Terminally Ill, West Virginia Firefighter Made Chief

Unable to respond, his crews keep him apprised of conditions via radio.


Louis Dale "Sonny" Farthing has battled fires and provided a shoulder to cry on when countless residents lost loved ones.

As Farthing faces his final days, scores of friends, family and fellow firefighters - some of whom are total strangers - are working to honor a man many have called a "hometown hero."

Farthing, 61, has endured multiple cancers, including leukemia, and multiple hospital stays since November, according to his twin sister, Linda Hill. Because his illness is considered terminal, Farthing has chosen to spend his final days at his Sophia home and with his friends, family and fellow firefighters.

Farthing is a Sophia native who began his volunteer firefighting career in 1972, said Jeff Pittman, fellow firefighter and former Sophia City Volunteer Fire Department chief. For five years, he would work for the Sophia Area VFD, but he moved to the city's own department when it formed in 1977. He has remained a member ever since.

"He's always been the right-hand man to every chief," Pittman said. "He was a link to every guy at the fire department."

For 20 years, Farthing was a sergeant, and he spent two years as a lieutenant, Pittman said. He became a deputy assistant chief in December 2007. On April 8, Chief William Simon relinquished his position and Farthing took his spot.

"It's always been a dream of mine to be chief," Farthing said.

Because of his physical condition, Farthing can no longer go on fire calls. But Pittman said he follows every call via department radio - as 1200, the Sophia City chief's call sign - with the firefighters now under his command briefing him on their progress.

Several years ago, Farthing and two others were the only three firefighters in town when a gas station on the town's west end caught fire, Pittman said. The blaze was extinguished in about an hour or less, but it was nonetheless frightening.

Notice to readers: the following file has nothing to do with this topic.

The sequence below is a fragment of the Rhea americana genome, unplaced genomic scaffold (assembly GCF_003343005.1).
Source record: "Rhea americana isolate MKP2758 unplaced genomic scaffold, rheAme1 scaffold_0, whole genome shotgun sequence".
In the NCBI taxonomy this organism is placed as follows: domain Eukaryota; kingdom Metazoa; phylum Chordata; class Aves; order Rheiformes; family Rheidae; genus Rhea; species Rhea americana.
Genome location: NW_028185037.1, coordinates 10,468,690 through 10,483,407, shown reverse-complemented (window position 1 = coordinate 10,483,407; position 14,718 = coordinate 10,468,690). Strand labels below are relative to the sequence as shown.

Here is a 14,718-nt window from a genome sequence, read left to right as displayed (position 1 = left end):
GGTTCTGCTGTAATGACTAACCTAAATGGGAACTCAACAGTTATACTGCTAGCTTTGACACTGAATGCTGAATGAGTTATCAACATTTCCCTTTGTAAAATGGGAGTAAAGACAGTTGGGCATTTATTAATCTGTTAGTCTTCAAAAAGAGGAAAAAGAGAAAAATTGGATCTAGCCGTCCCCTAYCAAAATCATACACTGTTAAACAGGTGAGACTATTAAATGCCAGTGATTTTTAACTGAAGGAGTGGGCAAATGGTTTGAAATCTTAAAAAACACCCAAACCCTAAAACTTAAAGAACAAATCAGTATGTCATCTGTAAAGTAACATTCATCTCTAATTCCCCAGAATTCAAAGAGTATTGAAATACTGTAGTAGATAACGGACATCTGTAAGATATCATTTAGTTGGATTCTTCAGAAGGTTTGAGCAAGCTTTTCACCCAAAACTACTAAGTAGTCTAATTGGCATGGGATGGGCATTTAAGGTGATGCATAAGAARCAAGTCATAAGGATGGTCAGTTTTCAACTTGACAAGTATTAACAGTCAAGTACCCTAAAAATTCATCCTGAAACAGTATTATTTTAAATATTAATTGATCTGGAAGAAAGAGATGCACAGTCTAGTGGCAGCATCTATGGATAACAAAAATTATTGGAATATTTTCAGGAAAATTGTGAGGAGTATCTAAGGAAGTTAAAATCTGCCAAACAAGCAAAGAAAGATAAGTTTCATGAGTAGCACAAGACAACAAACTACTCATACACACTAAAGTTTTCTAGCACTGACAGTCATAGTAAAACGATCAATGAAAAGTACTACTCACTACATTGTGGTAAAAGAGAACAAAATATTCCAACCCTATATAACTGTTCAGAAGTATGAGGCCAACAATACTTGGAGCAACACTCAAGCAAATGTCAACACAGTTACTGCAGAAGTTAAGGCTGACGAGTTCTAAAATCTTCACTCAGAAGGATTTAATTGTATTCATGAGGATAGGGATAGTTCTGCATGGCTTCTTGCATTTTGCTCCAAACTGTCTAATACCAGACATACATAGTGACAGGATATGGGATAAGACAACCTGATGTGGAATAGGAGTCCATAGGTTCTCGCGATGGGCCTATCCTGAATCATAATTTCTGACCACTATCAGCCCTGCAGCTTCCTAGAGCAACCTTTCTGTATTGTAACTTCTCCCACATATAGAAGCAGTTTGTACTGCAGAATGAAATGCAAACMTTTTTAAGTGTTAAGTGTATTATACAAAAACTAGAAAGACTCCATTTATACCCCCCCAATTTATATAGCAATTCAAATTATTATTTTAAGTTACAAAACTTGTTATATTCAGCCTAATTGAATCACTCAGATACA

"I thought to myself, There's too much gas here," Farthing said. "It was. We had a car out back that had even more gas in it."

Firefighting, Pittman noted, involves so much more than extinguishing blazes. Volunteer firefighters must handle vehicle accidents and gas leaks, to name a few. Farthing has scaled trees to rescue stranded cats, chased loose horses on highways and helped wrangle truckloads of pigs and cattle that spilled onto Interstate 64.

"One cat tried to bite me," Farthing quipped.

Between fire calls, Pittman said, Farthing has been in charge of the fire department building, cleaning trucks and showing junior firefighters how to do it properly. In fact, Farthing, who is believed to have amassed about 1,000 training hours during his career, is a mentor to the younger firefighters.

"We had a younger guy, on his first fire, go around smoke he shouldn't have been near," Pittman said. "We said, "The chief wants to see you, and sent him to Sonny's apartment. Sonny called him on the carpet, but that's because he's been in those situations."

Some people become frustrated at what seems to be endless red tape in government. Farthing, however, had the state's chief executive personally take care of his needs - immediately.

Pittman recalled a trip to the state Capitol for Firefighters' Day during the legislative session. Farthing has always ensured the state flag above the fire department was in good condition, and at the time, a new one was needed. That day at the Capitol, he intended to personally ask then-Gov. Gaston Caperton for a flag.

"He goes up toward the governor, and two state troopers were ready to get him because they thought he was charging the governor," Pittman said. "Caperton says, Whoa, whoa, whoa! This man is a friend of mine." Sonny told him he wanted a flag. Caperton looked at one of his aides and said, "Get this man a flag."

But Farthing's other work has allowed him to help even more people in need - and at their darkest hours.

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